Greece – (13.6%); plans to cut €30 Billion in spending over the next three years

UK – (11.5%); £6.2 Billion (or €7 Billion) in spending cuts this year

Spain – (11.2%); €15 Billion in spending cuts and 5% reduction in public worker wage this year

Portugal – (9.4%); plans to issue measures to save €2 billion this year

Italy – (5.3%); €25 Billion in cuts over two years (*strike planned for June 25th)

Germany – (3.3%); €11.2 Billion in spending cuts for next year, or ~€85 Billion by 2014.


The most obvious question to ask is will these measures be enough to reduce deficits and return “health” to Europe?


In both the immediate and longer term the answer to this question appears to be No and a qualified No. In the near term, Europeans are taking to the streets, with strikes over austerity measures already held in Greece and Spain. While the estimated 2.5MM strikers in Spain appeared mostly harmless (a colleague likened the visual displays on TV to a pre-game World Cup party), strikes in Greece had a very ugly undertone with the death of 3 protestors.  As Keith has noted recently, austerity will equate to civil unrest:  the confluence of a government’s need to tax its people versus the public’s cry that they aren’t responsible for the government’s fiscal mismanagement, and therefore refusal to bear the brunt of the measures. We believe that deficit reduction alone won’t solve Europe’s fiscal problems.


In the longer term there are numerous structural and fundamental concerns related to the Eurozone. We’ve pointed out in our quarterly theme work that the investment risk related to sovereign debt default or restructuring is not limited to Greece, but will spread to Spain, France, and Italy, much larger economies than Greece with debt exposure to European banks far greater than Greece’s obligations by a factor of 4-5 times. The outcome could cause further (and greater) downward pressure on markets. 


Importantly, it’s worth noting that the European and IMF-led €750 trillion “loan” facility to buy up toxic debt from European countries “in need” (and return investor confidence) has failed to buoy European markets largely because ECB President Jean-Claude Trichet has not outlined just how the facility works! As a result, we’ve tracked increases in government bond yields, sovereign CDS, and equity underperformance, along with the Euro-USD that broke through our immediate term support line of $1.20-1.21 earlier this week to a low of $1.1876 on 6/7 and is down 15% YTD.


Further, what we have seen since the facility was announced on May 10th is strong headline risk (think comments from a Hungarian official last week of a Greece-like debt crisis in his country that sent markets plunging) and continued day-to-day volatility. Also, the separate European/IMF funded €110 Billion aid package to Greece hasn’t made a dent in performance or sentiment: the Athex is down 33% YTD and the worst performing major index in the world.


Could it be that the experiment of uniting disparate economies is a losing effort?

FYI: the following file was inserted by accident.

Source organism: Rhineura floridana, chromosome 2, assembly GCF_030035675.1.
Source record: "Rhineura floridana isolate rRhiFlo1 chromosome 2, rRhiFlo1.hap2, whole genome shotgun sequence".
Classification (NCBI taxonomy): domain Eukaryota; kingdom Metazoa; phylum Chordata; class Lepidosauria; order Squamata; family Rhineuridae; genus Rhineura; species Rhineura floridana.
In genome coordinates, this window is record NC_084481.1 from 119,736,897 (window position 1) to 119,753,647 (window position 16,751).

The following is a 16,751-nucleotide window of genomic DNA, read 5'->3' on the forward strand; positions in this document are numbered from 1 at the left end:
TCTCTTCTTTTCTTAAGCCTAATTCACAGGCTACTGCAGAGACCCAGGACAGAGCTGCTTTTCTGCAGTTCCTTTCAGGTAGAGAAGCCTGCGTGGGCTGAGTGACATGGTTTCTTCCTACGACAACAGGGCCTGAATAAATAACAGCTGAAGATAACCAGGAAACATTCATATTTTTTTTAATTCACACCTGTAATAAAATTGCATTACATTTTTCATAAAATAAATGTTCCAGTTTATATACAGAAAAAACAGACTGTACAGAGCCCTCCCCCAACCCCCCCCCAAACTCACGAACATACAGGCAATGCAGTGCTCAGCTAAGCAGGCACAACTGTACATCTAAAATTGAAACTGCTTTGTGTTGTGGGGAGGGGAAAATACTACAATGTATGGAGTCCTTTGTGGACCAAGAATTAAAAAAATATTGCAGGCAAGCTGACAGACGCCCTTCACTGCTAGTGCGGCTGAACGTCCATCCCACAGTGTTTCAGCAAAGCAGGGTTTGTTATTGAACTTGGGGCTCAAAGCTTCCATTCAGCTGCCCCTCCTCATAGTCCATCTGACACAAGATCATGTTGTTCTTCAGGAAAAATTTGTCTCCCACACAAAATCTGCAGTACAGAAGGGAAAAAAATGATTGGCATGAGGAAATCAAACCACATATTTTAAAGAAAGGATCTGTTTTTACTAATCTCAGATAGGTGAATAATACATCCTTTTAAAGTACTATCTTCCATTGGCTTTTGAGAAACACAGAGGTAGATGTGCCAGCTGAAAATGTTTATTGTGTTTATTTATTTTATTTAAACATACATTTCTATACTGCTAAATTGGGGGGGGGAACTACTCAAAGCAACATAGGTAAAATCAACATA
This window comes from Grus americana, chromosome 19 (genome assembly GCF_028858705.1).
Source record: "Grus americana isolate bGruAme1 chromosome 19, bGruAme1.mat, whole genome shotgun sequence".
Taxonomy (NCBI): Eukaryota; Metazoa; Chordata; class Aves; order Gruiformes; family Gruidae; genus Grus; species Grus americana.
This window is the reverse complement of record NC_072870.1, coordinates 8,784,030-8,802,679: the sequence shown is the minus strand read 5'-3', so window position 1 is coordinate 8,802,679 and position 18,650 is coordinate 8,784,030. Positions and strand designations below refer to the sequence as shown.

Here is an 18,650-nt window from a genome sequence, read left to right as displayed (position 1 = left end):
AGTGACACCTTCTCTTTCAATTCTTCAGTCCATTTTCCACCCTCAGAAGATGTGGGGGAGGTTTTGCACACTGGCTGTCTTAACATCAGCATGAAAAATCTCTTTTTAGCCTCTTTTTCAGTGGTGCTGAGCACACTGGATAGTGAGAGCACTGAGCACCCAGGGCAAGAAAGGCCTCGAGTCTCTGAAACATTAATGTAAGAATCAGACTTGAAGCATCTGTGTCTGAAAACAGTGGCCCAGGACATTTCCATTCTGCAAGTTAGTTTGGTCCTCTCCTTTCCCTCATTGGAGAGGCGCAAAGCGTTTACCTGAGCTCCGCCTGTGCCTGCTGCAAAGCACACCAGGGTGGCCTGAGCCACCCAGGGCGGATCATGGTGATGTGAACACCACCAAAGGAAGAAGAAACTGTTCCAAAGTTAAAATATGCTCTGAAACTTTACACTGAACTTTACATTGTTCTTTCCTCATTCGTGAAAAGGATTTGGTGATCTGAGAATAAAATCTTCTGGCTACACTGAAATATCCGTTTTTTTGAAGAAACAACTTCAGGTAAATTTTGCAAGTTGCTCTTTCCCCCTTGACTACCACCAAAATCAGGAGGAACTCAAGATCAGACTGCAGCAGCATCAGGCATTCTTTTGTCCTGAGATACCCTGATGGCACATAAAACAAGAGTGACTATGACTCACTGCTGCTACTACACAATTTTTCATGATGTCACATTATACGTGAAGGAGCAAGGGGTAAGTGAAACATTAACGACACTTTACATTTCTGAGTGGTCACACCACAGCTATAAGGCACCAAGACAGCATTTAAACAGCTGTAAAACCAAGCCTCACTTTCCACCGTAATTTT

As we see it, there are two main threads of questions that still need to be worked through to determine the path of the Eurozone:

  1. Should European officials revise the standards of the Stability and Growth Pact, which limits members to a budget deficit no greater than 3% of the country’s GDP?  Could more malleable standards be devised (alongside an oversight body) to limit fiscal imbalances across countries, to benefit both the individual country and the Union as a whole? Conversely, is there any merit in imposing harsh budget reduction mandates (that governments may likely fail to meet) at the expense of growth?
  2. Can the Eurozone, a union of 16 disparate countries that share the Euro as a common currency and are tied to the European Central Bank for monetary policy, exist at all, if countries cannot manipulate (devalue) their currency to inflate their way out of debt or independently adjust interest rates to spur or quell growth? 

Clearly these are big questions, all of which we don’t have the answer for.  What we can count on is the continued lack of political solidarity from European leaders to proactively address the region’s ails, which is risk we’re focused on managing around. Statements yesterday from EU President Herman Van Rompuy are case in point: “And if the plan [€750 Billion loan facility] were to prove insufficient, my answer is simple: in this case, we’ll do more.” This is not leadership! 


If austerity is the first start to something better, we caution that weaker growth prospects are ahead for much of Europe. In the longer term, it just may be that despite the Eurozone’s intention for the whole to be stronger than the individual parts, disparate parts may remain just that, or conversely, and to quote a line from William Butler Yeats’ poem “The Second Coming”: Things fall apart; the center cannot hold.


We’re currently short France in our virtual portfolio via the etf EWQ and have been short Spain (EWP) this year as a way to play the weakness we see in Europe.


Matthew Hedrick


Austerity’s Bite - EL CDS



On 5/19 we published a note titled, “WEN - Undervalued Yes, Where is the Opportunity?” that discussed WEN’s stock and provided a sum-of-the-parts analysis that suggested that the company’s stock was trading below its intrinsic value.


I said at the time, “Over the years, Trian Partners has been extremely successful at creating value from mispriced securities.  In the almost two years since creating the Wendy’s/Arby’s Group, it has now created one of those mispriced equities.  Can Trian and senior management fix WEN again?”


After the close yesterday, Train said in a 13D/A filing that it recently received an oral inquiry from a third party expressing interest on a preliminary basis in a potential acquisition involving WEN.  Our sum of the parts analysis from 5/19 values the WEN at $7.70.  We value the Wendy’s business at $6.30 per share and the Arby’s business at $1.40 per share.  Send me an email if you would like additional details.


Thus far WEN is the third company to announce some sort of value enhancing initiative.  Fist it was CKE, then CPKI and now WEN.  If you are looking for the next possible candidate I would bet on EAT...


Howard Penney

Managing Director